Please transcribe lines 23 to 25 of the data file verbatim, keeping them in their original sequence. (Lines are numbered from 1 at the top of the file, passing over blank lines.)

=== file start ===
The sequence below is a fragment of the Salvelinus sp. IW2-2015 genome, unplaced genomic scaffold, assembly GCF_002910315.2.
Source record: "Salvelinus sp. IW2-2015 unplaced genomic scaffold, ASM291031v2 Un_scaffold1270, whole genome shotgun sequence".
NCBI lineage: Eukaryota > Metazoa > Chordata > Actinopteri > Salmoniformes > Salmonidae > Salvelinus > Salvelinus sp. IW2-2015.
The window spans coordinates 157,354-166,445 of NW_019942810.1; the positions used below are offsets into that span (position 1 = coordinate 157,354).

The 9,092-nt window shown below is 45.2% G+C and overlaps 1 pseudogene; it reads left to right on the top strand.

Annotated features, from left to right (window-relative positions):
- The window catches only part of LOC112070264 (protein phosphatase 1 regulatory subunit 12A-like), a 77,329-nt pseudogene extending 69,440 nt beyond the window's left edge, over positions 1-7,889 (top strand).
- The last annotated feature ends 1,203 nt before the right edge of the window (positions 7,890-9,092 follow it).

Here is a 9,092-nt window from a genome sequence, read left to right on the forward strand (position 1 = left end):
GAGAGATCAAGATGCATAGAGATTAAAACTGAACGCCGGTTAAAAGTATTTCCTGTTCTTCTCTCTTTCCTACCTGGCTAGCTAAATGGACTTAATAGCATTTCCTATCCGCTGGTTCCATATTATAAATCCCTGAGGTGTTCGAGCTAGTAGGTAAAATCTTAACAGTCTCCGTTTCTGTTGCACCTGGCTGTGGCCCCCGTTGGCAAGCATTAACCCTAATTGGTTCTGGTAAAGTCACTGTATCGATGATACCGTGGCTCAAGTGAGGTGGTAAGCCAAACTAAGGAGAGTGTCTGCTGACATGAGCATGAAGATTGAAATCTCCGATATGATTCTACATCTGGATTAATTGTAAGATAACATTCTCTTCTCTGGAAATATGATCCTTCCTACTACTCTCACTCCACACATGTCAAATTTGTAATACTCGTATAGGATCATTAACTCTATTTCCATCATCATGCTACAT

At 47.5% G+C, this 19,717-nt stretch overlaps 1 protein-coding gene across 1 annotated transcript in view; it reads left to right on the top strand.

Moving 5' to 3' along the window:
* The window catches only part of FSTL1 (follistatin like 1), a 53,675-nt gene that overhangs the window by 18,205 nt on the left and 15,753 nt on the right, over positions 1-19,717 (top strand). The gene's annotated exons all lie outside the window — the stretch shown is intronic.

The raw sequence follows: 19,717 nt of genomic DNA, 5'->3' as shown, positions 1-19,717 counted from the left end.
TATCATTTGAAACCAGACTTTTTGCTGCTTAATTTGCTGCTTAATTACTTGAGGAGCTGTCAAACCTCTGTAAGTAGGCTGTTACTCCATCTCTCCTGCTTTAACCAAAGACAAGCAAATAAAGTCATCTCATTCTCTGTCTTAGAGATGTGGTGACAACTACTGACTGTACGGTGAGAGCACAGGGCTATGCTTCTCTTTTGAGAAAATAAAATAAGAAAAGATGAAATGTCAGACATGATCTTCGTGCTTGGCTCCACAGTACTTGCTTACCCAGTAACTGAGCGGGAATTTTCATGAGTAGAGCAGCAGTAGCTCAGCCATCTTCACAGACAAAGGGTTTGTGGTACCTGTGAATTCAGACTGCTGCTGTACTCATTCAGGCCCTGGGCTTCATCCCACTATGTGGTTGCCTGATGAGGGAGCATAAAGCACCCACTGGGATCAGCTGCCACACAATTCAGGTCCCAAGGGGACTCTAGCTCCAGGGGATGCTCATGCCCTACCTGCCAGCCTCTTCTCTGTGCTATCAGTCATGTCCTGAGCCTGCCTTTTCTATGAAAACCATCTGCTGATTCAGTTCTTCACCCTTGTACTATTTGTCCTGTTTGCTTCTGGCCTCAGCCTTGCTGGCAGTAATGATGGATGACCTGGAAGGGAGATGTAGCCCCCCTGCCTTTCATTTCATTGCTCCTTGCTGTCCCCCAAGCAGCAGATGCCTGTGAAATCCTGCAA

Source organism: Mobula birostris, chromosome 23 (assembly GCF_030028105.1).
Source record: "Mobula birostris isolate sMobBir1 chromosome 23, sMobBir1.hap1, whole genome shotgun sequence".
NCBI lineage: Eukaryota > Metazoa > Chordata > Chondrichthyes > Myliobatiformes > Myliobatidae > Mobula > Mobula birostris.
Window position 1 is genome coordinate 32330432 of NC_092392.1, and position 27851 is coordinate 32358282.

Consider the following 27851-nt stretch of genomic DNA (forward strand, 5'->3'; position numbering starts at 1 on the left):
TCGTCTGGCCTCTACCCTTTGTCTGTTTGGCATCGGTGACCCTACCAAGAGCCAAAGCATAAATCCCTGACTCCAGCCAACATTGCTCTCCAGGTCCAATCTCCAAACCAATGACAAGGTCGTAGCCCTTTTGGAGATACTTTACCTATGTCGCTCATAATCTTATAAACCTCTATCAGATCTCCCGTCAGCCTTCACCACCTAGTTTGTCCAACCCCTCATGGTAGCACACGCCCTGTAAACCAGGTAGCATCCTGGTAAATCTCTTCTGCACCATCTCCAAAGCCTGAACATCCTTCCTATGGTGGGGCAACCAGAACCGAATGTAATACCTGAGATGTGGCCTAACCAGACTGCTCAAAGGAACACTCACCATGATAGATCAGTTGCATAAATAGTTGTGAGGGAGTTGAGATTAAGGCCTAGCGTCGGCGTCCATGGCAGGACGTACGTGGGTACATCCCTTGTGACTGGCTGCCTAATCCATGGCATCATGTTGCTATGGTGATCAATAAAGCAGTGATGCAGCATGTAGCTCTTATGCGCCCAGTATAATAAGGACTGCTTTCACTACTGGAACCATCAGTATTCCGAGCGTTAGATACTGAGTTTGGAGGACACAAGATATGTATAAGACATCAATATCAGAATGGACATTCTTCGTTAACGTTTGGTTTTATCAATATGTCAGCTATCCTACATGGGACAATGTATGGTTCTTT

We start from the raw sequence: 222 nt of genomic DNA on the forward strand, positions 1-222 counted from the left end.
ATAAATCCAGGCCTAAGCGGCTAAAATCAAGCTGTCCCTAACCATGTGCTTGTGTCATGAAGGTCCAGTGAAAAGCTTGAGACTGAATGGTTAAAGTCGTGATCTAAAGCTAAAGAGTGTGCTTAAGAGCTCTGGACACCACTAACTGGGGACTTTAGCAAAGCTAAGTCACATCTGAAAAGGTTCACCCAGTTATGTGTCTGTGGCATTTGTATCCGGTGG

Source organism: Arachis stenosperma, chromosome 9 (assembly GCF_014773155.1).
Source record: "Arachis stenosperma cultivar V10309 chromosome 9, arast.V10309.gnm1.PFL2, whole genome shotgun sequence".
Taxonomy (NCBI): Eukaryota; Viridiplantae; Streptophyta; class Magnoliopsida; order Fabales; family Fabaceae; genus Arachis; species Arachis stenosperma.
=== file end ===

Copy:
ATAAATCCAGGCCTAAGCGGCTAAAATCAAGCTGTCCCTAACCATGTGCTTGTGTCATGAAGGTCCAGTGAAAAGCTTGAGACTGAATGGTTAAAGTCGTGATCTAAAGCTAAAGAGTGTGCTTAAGAGCTCTGGACACCACTAACTGGGGACTTTAGCAAAGCTAAGTCACATCTGAAAAGGTTCACCCAGTTATGTGTCTGTGGCATTTGTATCCGGTGG

Source organism: Arachis stenosperma, chromosome 9 (assembly GCF_014773155.1).
Source record: "Arachis stenosperma cultivar V10309 chromosome 9, arast.V10309.gnm1.PFL2, whole genome shotgun sequence".